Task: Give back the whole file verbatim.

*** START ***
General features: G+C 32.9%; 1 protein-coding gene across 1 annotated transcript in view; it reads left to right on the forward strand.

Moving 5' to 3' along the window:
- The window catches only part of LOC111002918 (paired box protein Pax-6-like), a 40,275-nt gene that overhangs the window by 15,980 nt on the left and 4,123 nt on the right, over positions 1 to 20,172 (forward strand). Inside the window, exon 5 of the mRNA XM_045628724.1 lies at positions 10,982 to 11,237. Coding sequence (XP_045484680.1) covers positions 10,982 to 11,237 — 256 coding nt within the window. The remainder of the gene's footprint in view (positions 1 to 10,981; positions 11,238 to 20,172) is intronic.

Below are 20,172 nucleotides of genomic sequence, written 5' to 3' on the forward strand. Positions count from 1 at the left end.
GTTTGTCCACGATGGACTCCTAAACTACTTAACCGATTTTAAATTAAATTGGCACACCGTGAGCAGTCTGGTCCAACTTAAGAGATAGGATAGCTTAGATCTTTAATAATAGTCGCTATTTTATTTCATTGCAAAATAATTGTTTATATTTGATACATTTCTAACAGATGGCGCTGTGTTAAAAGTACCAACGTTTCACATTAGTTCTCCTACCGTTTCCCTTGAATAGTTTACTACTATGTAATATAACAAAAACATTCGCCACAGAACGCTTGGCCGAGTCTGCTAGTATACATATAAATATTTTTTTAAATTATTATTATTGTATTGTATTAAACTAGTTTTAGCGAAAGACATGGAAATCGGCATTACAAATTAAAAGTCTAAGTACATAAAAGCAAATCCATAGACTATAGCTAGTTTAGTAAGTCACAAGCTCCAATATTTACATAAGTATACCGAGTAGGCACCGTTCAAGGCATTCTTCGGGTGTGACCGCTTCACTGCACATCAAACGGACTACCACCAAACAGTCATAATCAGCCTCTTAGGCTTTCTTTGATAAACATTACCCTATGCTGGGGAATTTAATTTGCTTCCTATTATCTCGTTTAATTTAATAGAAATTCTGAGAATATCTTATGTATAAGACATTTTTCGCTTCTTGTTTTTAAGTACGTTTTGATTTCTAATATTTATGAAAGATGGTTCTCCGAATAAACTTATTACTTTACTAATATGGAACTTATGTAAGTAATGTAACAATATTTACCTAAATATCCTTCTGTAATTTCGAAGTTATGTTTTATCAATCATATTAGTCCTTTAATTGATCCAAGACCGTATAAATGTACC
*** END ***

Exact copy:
General features: G+C 32.9%; 1 protein-coding gene across 1 annotated transcript in view; it reads left to right on the forward strand.

Moving 5' to 3' along the window:
- The window catches only part of LOC111002918 (paired box protein Pax-6-like), a 40,275-nt gene that overhangs the window by 15,980 nt on the left and 4,123 nt on the right, over positions 1 to 20,172 (forward strand). Inside the window, exon 5 of the mRNA XM_045628724.1 lies at positions 10,982 to 11,237. Coding sequence (XP_045484680.1) covers positions 10,982 to 11,237 — 256 coding nt within the window. The remainder of the gene's footprint in view (positions 1 to 10,981; positions 11,238 to 20,172) is intronic.

Below are 20,172 nucleotides of genomic sequence, written 5' to 3' on the forward strand. Positions count from 1 at the left end.
GTTTGTCCACGATGGACTCCTAAACTACTTAACCGATTTTAAATTAAATTGGCACACCGTGAGCAGTCTGGTCCAACTTAAGAGATAGGATAGCTTAGATCTTTAATAATAGTCGCTATTTTATTTCATTGCAAAATAATTGTTTATATTTGATACATTTCTAACAGATGGCGCTGTGTTAAAAGTACCAACGTTTCACATTAGTTCTCCTACCGTTTCCCTTGAATAGTTTACTACTATGTAATATAACAAAAACATTCGCCACAGAACGCTTGGCCGAGTCTGCTAGTATACATATAAATATTTTTTTAAATTATTATTATTGTATTGTATTAAACTAGTTTTAGCGAAAGACATGGAAATCGGCATTACAAATTAAAAGTCTAAGTACATAAAAGCAAATCCATAGACTATAGCTAGTTTAGTAAGTCACAAGCTCCAATATTTACATAAGTATACCGAGTAGGCACCGTTCAAGGCATTCTTCGGGTGTGACCGCTTCACTGCACATCAAACGGACTACCACCAAACAGTCATAATCAGCCTCTTAGGCTTTCTTTGATAAACATTACCCTATGCTGGGGAATTTAATTTGCTTCCTATTATCTCGTTTAATTTAATAGAAATTCTGAGAATATCTTATGTATAAGACATTTTTCGCTTCTTGTTTTTAAGTACGTTTTGATTTCTAATATTTATGAAAGATGGTTCTCCGAATAAACTTATTACTTTACTAATATGGAACTTATGTAAGTAATGTAACAATATTTACCTAAATATCCTTCTGTAATTTCGAAGTTATGTTTTATCAATCATATTAGTCCTTTAATTGATCCAAGACCGTATAAATGTACC